Posts Tagged 'Italian food'

My New Best Friend, The Breadstick.

 

It started about three weeks ago, thanks to Pizza Hut and their ‘Free Unlimited Salad Bar’ with any main meal.  I tried the breadsticks they have on the salad bar and they are beyond delicious, I don’t know what’s in them, but they are.  One thing lead to another, and  I found myself in the nibbles aisle of Morrissons, buying breadsticks.  It occurred to me, while sitting in Pizza Hut, eating half a Stuffed Crust pizza to myself, that they could be a valuable slimming aid.

On those occasions when food is too long a time away, and your whole body is pulling you towards the cupboard where the crisps and chocolate biscuits are, I now get a breadstick instead.  They average around 19 or 2o calories per stick, depending on the brand, and 0.something (a trace) grams of fat.  Basically, they’re quite healthy, but fill you up nicely.  Think of how many breadsticks you could eat, and still be having less fat and calories than a packet of crisps.  It’s a lot.  Also, they’re delicious, and don’t taste of fat like crisps.

So far I’ve tried two brands; Morrissons healthy eating ones, and Morrissons Italian range.  The first, being packaged as low fat and low calorie but actually containing exactly the same as the others, weren’t as nice.  They didn’t have much flavour, and tasted (ironically) slightly of oil.  The Italian breadsticks are lovely, and very satisfying.  I’m going to try as many as possible, and will keep you posted.

By the way, they go lovely with a cup of tea.

 

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15 Minute Green Bean Risotto In Three Easy Steps.

To celebrate National Vegetarian Week, knowing how challenging  it can be for vegetarians to find diverse and tasty food to cook at home, that’s ready in fifteen minutes, I’ve decided to share some recipes.  Most of the things I cook are tried and tested favourites, that I make week in, week out, but some of them, like tonight’s, are spur of the moment experiments. First up, a delicious green bean risotto that’s ready in three steps, in fifteen minutes tops.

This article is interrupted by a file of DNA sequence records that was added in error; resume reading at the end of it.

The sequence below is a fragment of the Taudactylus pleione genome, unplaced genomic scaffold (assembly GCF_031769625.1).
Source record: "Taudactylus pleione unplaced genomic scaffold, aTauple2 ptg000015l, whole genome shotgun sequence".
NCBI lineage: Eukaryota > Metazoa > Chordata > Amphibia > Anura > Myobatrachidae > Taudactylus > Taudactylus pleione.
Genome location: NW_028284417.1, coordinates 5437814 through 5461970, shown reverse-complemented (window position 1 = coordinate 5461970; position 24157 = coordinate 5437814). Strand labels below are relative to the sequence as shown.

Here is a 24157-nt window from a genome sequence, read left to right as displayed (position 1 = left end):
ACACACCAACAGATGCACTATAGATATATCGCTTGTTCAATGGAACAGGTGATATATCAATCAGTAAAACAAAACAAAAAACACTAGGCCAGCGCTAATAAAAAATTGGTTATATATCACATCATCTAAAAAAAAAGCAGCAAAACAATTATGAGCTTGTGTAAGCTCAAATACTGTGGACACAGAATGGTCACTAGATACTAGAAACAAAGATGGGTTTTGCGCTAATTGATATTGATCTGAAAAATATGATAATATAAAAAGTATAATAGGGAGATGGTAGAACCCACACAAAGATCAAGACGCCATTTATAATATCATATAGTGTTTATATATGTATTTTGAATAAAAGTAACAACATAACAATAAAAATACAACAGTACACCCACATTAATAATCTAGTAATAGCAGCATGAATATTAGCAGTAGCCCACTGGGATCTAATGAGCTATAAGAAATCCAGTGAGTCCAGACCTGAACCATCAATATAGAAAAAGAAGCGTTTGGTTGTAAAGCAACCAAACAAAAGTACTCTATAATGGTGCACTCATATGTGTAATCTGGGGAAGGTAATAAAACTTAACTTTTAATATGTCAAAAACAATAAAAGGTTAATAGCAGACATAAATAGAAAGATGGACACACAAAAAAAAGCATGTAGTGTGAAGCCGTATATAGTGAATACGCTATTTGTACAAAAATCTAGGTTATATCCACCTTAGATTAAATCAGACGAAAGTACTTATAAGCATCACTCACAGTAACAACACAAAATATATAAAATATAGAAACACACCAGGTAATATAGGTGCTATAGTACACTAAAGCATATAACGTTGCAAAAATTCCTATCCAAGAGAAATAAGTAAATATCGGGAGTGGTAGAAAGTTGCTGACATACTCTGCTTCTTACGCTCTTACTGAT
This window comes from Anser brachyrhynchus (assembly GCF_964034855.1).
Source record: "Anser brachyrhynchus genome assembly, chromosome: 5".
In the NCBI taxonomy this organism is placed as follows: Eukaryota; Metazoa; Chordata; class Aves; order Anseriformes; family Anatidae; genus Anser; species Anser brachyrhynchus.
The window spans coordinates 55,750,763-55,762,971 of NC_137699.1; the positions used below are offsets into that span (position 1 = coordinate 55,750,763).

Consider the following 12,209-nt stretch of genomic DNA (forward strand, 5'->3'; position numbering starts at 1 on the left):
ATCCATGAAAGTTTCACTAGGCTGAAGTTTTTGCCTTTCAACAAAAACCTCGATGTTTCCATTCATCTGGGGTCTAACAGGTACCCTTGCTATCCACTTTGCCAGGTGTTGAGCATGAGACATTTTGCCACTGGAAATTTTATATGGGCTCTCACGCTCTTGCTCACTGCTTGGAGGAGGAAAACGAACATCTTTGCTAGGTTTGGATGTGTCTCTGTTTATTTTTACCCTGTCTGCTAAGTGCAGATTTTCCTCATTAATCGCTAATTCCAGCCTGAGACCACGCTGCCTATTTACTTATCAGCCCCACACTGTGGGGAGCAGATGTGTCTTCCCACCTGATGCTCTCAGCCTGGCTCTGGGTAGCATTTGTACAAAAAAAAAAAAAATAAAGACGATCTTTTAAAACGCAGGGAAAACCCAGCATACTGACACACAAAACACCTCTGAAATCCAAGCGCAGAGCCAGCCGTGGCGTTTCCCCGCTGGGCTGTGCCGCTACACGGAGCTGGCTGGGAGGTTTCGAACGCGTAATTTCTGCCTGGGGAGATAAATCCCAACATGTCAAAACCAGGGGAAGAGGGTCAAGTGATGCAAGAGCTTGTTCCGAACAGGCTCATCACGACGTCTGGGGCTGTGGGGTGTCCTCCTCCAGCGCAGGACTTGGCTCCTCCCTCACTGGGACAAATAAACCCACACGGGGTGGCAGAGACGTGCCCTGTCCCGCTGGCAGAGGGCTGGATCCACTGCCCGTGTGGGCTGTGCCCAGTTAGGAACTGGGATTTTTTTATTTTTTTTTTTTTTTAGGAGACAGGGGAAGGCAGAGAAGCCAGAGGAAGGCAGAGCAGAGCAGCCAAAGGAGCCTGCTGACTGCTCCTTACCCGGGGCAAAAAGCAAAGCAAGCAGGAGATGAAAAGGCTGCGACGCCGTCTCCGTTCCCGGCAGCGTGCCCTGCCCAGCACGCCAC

I normally make mushroom risotto, and I have to say, I’m pretty bloody good at it.  The reason I make it well is that I love it so much, cooking mushroom risotto is a passionate experience for me.  When you cook something you love, you add that little bit of a special spark.  However, I didn’t have any mushrooms in the house tonight (which very rarely happens), so I decided to use what I had in, which turned out to be green beans and Arborio rice.

INGREDIENTS:

  • Arborio Rice (About two handfuls per person/serving).
  • Green Beans
  • Tablespoon of Butter
  • Garlic (I used garlic purée)
  • Mustard (Dijon has a nice tang)
  • Sea Salt and Pepper
  • Stock Cubes (Two per person)
  • Boiling Water
  • Cheese (I favour cheddar)
  • Three glasses of white wine (optional, but it makes a big difference).
STEP ONE: Beans
Into a hot pan, stir the following: Tablespoon of butter, tablespoon of garlic purée, tablespoon of mustard, salt and pepper.
Stir the green beans into the mixture, which will come together into a paste.  Sizzle the beans until they are soft. I used them straight from the freezer, but thawed out a little bit, for maybe half an hour.
STEP TWO: Rice
Tip: The rice you need is called Arborio, it’s an Italian risotto rice.  Don’t try and use Basmati or pillau, it won’t work.
Once the beans are cooked and soft, stir the rice into the mixture.  It’s vitally important that every grain of rice is coated in the butter, otherwise it won’t cook properly.
Once you’ve coated the rice, you can pour the wine in, but this is optional.  While it isn’t vital, it does give the risotto a more delicate, shaper flavour.  After the wine, or missing it out, it’s time to add the stock.
Put the stock cubes in a jug or pan and pour the boiling water over. I find OXO vegetable, or Knorr are great, but the best is Bouillon.
Make sure the stock cubes are dissolved by giving it a good stir.  Once it’s ready, cover the rice and beans with stock.
Allow the rice to absorb the stock, while simmering.  Keep stirring, but stop and allow it to bubble up by itself every couple of minutes.  Once the stock has been absorbed, pour some more in.